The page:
Get Real World Experience


Getting real-world experience can make all the difference!

What is science, if not pushing the boundaries of current knowledge? Scientists do this through what’s commonly called “research”. It may be theoretical research (numbers on paper or ideal computer-generated scenarios) or experimental research (hands-on tests with real-world data). If you are interested in becoming a scientist, we can’t stress enough the value of trying your hand at various types of research as soon as you can!

How do I get started in research as an undergraduate?

The simplest way to get started in research is right at your own university. Do you have a favorite professor you can talk to? Or perhaps your departmental advisor? If there are a lot of faculty in your department, look up information about the professors who conduct research in your department and see which ones do research that interests you. Contact these professors to see if they would be willing to meet and talk with you about research work. Many professors are overworked and are happy to have an eager scientist help them with some of their research tasks. When you reach out to your professors, be sure to follow suggestions included in this email etiquette presentation by Dr. Christopher Godfrey at UNC Asheville.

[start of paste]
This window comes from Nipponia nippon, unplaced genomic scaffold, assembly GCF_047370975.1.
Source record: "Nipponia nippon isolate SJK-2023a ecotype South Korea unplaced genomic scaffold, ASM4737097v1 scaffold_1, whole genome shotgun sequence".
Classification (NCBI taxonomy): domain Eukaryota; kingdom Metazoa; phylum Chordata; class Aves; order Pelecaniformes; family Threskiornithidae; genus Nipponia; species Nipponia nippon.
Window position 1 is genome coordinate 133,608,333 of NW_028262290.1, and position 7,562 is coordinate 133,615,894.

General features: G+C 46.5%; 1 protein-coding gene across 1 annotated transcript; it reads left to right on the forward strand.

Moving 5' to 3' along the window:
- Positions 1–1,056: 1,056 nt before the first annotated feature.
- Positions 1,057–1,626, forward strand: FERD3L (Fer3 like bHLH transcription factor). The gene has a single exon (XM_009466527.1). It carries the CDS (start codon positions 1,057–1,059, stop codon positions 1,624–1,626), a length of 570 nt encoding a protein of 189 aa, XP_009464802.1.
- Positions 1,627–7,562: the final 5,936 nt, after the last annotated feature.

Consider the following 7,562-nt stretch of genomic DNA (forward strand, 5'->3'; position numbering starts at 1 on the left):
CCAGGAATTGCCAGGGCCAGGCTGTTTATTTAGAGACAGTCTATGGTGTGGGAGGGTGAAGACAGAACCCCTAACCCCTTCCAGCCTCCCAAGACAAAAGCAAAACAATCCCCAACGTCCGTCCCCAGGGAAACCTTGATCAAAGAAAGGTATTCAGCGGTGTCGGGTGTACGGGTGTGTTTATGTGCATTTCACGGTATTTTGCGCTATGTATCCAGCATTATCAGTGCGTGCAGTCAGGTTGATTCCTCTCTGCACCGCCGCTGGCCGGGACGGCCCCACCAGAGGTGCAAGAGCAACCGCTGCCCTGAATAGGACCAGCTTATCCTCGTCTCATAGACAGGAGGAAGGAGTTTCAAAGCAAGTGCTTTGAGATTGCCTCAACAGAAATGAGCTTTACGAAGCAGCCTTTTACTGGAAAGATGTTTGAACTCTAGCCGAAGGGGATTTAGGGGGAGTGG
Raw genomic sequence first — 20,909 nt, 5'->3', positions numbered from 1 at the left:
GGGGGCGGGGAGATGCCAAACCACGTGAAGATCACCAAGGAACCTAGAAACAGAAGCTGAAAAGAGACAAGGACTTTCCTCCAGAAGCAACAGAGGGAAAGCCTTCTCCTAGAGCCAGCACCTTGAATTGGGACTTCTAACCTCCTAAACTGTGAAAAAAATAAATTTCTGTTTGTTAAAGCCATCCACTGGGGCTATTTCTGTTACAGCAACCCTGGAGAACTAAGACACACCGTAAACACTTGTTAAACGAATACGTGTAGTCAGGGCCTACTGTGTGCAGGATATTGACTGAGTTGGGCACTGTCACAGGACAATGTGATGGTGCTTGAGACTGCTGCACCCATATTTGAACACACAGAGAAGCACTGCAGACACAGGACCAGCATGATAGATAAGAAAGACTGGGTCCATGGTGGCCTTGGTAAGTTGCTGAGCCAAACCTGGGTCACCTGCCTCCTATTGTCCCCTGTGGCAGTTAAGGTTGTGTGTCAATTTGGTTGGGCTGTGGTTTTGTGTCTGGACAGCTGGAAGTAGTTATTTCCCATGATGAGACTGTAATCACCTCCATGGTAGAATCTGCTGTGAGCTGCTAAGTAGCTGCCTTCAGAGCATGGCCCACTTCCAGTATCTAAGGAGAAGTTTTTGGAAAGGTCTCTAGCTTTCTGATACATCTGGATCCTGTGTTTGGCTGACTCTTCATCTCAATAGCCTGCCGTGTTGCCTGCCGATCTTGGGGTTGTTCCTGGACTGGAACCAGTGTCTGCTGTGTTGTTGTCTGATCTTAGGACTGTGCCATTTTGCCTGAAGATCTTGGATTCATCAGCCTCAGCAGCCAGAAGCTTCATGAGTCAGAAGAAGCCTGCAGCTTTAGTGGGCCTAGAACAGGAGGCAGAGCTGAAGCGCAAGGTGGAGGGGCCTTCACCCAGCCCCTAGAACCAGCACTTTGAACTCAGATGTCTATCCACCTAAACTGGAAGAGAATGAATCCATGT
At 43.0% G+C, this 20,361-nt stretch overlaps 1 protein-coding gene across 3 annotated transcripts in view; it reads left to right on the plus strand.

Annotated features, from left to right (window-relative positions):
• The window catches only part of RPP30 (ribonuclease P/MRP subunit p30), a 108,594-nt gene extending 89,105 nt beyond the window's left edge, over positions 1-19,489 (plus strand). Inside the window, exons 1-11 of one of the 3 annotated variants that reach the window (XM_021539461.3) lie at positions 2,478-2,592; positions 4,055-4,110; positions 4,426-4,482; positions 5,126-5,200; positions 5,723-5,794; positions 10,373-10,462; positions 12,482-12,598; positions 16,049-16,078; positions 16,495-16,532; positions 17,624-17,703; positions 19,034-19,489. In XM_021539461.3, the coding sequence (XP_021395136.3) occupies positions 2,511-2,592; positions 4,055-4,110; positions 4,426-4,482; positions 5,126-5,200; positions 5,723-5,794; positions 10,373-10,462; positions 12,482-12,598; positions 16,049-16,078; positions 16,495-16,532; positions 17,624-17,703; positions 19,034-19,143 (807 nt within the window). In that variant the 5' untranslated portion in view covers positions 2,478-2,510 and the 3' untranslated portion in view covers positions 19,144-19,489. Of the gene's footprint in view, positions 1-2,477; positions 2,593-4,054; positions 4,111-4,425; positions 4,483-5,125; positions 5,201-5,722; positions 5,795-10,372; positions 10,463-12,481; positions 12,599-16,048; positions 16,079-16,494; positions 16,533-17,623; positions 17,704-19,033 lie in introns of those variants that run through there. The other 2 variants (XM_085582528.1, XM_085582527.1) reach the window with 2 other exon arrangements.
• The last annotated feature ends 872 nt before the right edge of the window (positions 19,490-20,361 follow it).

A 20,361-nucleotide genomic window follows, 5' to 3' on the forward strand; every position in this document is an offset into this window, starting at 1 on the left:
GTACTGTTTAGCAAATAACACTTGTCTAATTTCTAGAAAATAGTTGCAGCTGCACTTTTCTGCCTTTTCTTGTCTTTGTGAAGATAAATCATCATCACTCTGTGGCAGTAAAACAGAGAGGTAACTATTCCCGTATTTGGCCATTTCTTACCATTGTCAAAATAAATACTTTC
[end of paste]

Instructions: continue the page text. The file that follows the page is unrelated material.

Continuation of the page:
Another way to get involved in research, possibly in addition to any research you conduct at your own university, is to apply for a summer REU: Research Experience for Undergraduates. This is an NSF-sponsored scholarship program for U.S. citizens at universities all over the country in nearly every scientific discipline. Additionally, many federal laboratories and even industries offer summer research projects. 

There are several reasons to participate in an REU:

  • It’s a great way to “test the waters” of research. You can see how graduate students and senior researchers actually spend their time and try your hand at some independent research. You may love what you see or realize it isn’t for you. Granted, you can’t accomplish much research in a 2-3 month span, but it gives you an idea of the research process.
  • It can provide good exposure to a different community other than your undergraduate institution and a way to meet lots of different kinds of scientists (networking) and learn more about their work and careers. You’ll also make new friends with other REU students from across the nation.
  • It looks great on a graduate school application (should you choose this route) because:
    • You have demonstrated an eagerness to do research
    • You’ve had exposure to research tools and methodologies, which means a shorter “spin-up” time for new research assistants (RAs) in graduate school
    • It shows a real interest to your field (instead of flipping burgers all summer)